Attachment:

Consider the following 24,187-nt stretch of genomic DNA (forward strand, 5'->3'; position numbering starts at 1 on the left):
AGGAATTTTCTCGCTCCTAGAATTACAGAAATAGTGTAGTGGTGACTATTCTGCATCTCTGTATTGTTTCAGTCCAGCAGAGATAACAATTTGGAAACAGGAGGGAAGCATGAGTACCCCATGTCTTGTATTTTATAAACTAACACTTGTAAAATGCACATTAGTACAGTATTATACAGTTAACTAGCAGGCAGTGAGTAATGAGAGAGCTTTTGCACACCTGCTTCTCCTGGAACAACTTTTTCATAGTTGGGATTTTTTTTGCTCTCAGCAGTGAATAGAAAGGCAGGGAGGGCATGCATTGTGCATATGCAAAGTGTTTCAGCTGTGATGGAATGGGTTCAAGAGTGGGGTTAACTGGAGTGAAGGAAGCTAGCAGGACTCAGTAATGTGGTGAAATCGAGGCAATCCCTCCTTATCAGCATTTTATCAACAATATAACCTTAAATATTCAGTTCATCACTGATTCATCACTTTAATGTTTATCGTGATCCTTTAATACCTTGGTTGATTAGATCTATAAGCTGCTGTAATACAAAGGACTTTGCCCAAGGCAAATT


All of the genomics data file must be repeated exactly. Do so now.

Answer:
Consider the following 24,187-nt stretch of genomic DNA (forward strand, 5'->3'; position numbering starts at 1 on the left):
AGGAATTTTCTCGCTCCTAGAATTACAGAAATAGTGTAGTGGTGACTATTCTGCATCTCTGTATTGTTTCAGTCCAGCAGAGATAACAATTTGGAAACAGGAGGGAAGCATGAGTACCCCATGTCTTGTATTTTATAAACTAACACTTGTAAAATGCACATTAGTACAGTATTATACAGTTAACTAGCAGGCAGTGAGTAATGAGAGAGCTTTTGCACACCTGCTTCTCCTGGAACAACTTTTTCATAGTTGGGATTTTTTTTGCTCTCAGCAGTGAATAGAAAGGCAGGGAGGGCATGCATTGTGCATATGCAAAGTGTTTCAGCTGTGATGGAATGGGTTCAAGAGTGGGGTTAACTGGAGTGAAGGAAGCTAGCAGGACTCAGTAATGTGGTGAAATCGAGGCAATCCCTCCTTATCAGCATTTTATCAACAATATAACCTTAAATATTCAGTTCATCACTGATTCATCACTTTAATGTTTATCGTGATCCTTTAATACCTTGGTTGATTAGATCTATAAGCTGCTGTAATACAAAGGACTTTGCCCAAGGCAAATT